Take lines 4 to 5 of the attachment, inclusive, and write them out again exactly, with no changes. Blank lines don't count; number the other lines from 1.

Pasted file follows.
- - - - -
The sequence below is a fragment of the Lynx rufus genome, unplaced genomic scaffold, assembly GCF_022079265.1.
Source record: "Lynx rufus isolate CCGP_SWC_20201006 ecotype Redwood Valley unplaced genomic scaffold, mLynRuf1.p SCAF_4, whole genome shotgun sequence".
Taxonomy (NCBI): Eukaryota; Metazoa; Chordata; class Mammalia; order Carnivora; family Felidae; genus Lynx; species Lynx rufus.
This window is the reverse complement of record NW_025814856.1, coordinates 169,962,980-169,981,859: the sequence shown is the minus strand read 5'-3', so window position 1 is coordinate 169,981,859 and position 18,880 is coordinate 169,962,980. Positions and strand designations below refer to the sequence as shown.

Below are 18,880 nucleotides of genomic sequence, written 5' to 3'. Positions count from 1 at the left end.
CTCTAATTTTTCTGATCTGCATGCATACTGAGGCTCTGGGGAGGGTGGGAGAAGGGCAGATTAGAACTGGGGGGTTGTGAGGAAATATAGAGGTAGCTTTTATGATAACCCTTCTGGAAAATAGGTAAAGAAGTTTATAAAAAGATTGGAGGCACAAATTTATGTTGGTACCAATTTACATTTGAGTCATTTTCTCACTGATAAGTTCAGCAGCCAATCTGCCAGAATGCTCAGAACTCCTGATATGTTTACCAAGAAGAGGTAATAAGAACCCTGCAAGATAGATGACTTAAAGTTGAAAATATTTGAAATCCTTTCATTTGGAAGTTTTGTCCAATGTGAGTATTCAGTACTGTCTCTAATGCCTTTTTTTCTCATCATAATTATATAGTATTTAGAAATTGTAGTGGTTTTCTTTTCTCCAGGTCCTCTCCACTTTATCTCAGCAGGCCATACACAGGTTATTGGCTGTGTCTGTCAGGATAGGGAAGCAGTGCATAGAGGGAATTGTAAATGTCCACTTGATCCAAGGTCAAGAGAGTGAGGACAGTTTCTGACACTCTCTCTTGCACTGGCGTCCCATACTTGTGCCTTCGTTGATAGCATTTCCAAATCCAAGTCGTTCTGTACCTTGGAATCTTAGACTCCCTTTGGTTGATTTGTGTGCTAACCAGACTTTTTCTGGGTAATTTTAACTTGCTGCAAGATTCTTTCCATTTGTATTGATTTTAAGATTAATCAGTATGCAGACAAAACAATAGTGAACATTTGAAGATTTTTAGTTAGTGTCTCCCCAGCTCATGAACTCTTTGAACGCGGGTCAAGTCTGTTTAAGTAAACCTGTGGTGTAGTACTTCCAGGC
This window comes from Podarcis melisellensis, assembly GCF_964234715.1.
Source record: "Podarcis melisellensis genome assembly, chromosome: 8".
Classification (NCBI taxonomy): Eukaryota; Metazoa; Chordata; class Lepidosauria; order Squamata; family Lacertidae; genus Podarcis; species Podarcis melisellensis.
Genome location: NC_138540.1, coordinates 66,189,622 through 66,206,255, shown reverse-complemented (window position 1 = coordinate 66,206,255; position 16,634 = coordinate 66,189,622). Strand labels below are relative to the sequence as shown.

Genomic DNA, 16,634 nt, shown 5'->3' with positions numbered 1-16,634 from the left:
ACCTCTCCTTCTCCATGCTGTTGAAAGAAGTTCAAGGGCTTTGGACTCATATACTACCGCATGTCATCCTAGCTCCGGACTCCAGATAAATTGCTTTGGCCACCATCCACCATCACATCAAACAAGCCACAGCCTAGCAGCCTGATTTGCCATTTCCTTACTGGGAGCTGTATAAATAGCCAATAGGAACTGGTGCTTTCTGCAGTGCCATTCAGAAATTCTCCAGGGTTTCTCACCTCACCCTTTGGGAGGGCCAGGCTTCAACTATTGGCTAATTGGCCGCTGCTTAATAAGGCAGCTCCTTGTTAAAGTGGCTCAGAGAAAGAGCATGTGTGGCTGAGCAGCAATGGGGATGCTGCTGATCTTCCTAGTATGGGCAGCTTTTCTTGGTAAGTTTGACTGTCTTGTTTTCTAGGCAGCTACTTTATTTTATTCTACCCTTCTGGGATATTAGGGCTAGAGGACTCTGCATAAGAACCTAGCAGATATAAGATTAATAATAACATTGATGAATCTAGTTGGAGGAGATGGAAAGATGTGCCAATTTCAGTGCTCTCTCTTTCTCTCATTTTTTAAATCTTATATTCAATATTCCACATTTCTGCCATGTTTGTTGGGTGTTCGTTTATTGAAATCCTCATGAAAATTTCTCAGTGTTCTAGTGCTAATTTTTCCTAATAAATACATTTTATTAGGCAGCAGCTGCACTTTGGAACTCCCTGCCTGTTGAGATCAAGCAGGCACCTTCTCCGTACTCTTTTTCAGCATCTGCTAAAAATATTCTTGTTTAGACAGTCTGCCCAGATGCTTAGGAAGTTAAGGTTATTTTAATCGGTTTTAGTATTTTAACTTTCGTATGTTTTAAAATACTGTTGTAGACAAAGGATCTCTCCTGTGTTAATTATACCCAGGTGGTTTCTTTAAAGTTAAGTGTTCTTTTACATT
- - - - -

This window is the reverse complement of record NW_025814856.1, coordinates 169,962,980-169,981,859: the sequence shown is the minus strand read 5'-3', so window position 1 is coordinate 169,981,859 and position 18,880 is coordinate 169,962,980. Positions and strand designations below refer to the sequence as shown.

Below are 18,880 nucleotides of genomic sequence, written 5' to 3'. Positions count from 1 at the left end.